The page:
Get The Shred Out
Written by Jessie Seilhan
Stop me if you’ve heard this one: there is a game you can buy that comes with a plastic instrument. I know, it’s not a radical idea, as literally millions of these have been sold in the past decade, and you might even have some guitars or drums collecting dust in your closet right now. But Activision decided to give it another go, designing a brand new game with a brand new guitar, using a new concept and tons of new music. Sounds too new to be true, right? Somehow, someway, they actually pulled it off with Guitar Hero Live, putting gamers in the shoes of a real guitarist in a real band, transcending the bedroom rockstar experience for something more authentic that represents a real evolution of the genre.
There are two innovations for Guitar Hero Live, the first being the most obvious and important: the guitar. Sadly, those dusty instruments will continue to sit in your closet, as this all-new design deviates from the standard five-button layout from games past. Instead, the controller now features two rows at the top of the frets, with three buttons per row. So you actually have a sixth button and the ability to play chords, adding a degree of realism. You aren’t going to be able to solo “Freebird” on a Stratocaster anytime soon, but at least the actual hand motions are more representative of playing a real guitar.
The second innovation is what is happening on the screen. Gone are the days of mechanical and polygonal representations of larger than life fake rock stars, and in their place are a suite of full motion videos. You now play guitar on a stage from the perspective of a real guitarist, interacting with your bandmates and feeding off of the crowd. And your performance dictates how these videos play out, as constant success breeds more energy from the fans and jubilation from your friends. But screwing up makes your band pretty pissed, and the crowd will quickly turn on you, booing your every note, until you string together a good combo to get back on track. It’s somewhat jarring the first time you experience it, but goes a long way to getting you involved in each performance.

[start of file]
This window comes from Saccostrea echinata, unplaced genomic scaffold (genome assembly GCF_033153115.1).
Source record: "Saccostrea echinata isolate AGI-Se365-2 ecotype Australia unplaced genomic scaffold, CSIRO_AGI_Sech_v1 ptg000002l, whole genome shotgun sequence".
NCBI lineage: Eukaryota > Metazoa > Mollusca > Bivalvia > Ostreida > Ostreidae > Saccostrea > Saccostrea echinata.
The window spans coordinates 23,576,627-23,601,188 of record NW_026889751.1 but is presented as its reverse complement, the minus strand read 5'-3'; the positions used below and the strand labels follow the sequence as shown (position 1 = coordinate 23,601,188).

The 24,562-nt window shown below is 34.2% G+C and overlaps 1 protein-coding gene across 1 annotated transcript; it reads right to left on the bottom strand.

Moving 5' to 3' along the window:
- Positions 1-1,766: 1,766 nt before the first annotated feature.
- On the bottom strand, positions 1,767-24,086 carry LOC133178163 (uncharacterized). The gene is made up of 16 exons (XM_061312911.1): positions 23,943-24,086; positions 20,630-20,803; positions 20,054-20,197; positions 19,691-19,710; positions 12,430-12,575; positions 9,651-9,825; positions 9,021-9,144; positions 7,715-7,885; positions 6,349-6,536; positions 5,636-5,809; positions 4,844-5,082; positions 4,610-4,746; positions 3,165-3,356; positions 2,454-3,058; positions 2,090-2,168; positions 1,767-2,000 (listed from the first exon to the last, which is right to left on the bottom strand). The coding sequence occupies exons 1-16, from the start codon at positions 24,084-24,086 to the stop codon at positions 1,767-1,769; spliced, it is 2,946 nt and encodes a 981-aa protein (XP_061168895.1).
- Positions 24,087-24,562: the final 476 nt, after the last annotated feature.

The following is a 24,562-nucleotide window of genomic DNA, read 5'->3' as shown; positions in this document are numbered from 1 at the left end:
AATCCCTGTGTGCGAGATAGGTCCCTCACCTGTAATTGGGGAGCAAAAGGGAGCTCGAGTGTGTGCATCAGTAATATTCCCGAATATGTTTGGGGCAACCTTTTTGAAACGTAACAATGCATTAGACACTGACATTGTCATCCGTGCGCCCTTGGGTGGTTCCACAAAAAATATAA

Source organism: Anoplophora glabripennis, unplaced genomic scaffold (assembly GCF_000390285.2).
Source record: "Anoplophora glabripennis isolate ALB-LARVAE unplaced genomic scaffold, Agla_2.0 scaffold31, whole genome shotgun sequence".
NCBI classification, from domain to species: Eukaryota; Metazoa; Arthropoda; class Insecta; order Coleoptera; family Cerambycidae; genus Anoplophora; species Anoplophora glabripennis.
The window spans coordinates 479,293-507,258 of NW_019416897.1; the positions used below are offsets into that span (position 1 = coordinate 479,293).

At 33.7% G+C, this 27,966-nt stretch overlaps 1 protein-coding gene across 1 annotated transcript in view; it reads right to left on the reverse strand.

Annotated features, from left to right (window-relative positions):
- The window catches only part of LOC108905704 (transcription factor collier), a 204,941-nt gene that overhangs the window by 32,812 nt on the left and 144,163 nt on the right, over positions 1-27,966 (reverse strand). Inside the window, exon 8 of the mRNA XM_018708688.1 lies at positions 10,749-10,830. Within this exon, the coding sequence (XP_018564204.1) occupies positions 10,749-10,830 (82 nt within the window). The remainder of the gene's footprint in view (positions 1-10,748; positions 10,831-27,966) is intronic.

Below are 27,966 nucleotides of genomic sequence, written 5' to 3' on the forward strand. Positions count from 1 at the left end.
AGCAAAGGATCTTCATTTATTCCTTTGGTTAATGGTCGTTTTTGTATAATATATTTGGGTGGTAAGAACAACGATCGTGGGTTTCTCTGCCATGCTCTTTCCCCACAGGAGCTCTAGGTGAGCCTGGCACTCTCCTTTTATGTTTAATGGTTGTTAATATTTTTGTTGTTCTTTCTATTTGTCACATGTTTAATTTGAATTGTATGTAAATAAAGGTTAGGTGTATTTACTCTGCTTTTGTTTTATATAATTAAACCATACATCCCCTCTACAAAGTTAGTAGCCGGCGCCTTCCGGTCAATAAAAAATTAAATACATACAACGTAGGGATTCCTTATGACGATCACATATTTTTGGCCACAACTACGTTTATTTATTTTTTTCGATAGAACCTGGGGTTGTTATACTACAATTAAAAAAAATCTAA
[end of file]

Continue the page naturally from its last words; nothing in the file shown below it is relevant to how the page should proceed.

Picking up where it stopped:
Finally, Guitar Hero Live has an awesome new mode called Guitar Hero TV. Essentially, it’s an MTV-style music video service, but every song is playable. They run continuously 24 hours a day, with different genres highlighted at different times of the day. Even better, you can go in and select any of the 150+ songs available in the library at any time, perfect for those that love to throw parties and want to bust out a game for everyone to play. The huge library is getting updated every month and there is even a live concert mode where you play along with bands like Avenged Sevenfold and Weezer, taking that sense of realism just one step closer.
It’s remarkable that we’re talking about a music rhythm game in 2015, but it’s truly astounding that we’re talking about one that is so good. While it looked like the fad was over for good, Guitar Hero Live proves that the formula just needed a shot of adrenaline and a new way to play. Rock Band 4 tried to get the band back together by promising old instruments would work and all legacy songs would be compatible, but that ended up being a weight around its neck that kept it from rising up to Guitar Hero’s forward-thinking ways. Both games will come down to the soundtrack and if they have songs you actually want to play, but Guitar Hero is a better game in almost all respects.
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